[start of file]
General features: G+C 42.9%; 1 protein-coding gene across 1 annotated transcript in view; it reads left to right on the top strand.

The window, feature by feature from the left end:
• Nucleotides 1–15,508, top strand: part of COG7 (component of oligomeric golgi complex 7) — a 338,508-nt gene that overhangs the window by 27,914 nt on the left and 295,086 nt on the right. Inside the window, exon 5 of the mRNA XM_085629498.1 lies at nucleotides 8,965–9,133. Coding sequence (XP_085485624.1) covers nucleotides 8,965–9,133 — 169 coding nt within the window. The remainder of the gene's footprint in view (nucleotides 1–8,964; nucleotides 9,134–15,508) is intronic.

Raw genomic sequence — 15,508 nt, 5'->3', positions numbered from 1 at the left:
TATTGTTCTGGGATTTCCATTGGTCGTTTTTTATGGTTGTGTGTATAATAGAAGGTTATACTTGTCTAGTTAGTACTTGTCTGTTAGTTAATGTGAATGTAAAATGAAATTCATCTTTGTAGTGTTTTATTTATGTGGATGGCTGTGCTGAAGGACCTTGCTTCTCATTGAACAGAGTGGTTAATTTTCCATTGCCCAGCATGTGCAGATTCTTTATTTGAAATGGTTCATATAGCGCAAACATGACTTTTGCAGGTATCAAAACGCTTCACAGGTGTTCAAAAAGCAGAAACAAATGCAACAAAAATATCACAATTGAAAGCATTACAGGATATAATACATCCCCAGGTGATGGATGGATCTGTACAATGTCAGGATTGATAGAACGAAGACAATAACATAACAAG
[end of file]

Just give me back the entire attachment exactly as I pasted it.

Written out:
General features: G+C 42.9%; 1 protein-coding gene across 1 annotated transcript in view; it reads left to right on the top strand.

The window, feature by feature from the left end:
• Nucleotides 1–15,508, top strand: part of COG7 (component of oligomeric golgi complex 7) — a 338,508-nt gene that overhangs the window by 27,914 nt on the left and 295,086 nt on the right. Inside the window, exon 5 of the mRNA XM_085629498.1 lies at nucleotides 8,965–9,133. Coding sequence (XP_085485624.1) covers nucleotides 8,965–9,133 — 169 coding nt within the window. The remainder of the gene's footprint in view (nucleotides 1–8,964; nucleotides 9,134–15,508) is intronic.

Raw genomic sequence — 15,508 nt, 5'->3', positions numbered from 1 at the left:
TATTGTTCTGGGATTTCCATTGGTCGTTTTTTATGGTTGTGTGTATAATAGAAGGTTATACTTGTCTAGTTAGTACTTGTCTGTTAGTTAATGTGAATGTAAAATGAAATTCATCTTTGTAGTGTTTTATTTATGTGGATGGCTGTGCTGAAGGACCTTGCTTCTCATTGAACAGAGTGGTTAATTTTCCATTGCCCAGCATGTGCAGATTCTTTATTTGAAATGGTTCATATAGCGCAAACATGACTTTTGCAGGTATCAAAACGCTTCACAGGTGTTCAAAAAGCAGAAACAAATGCAACAAAAATATCACAATTGAAAGCATTACAGGATATAATACATCCCCAGGTGATGGATGGATCTGTACAATGTCAGGATTGATAGAACGAAGACAATAACATAACAAG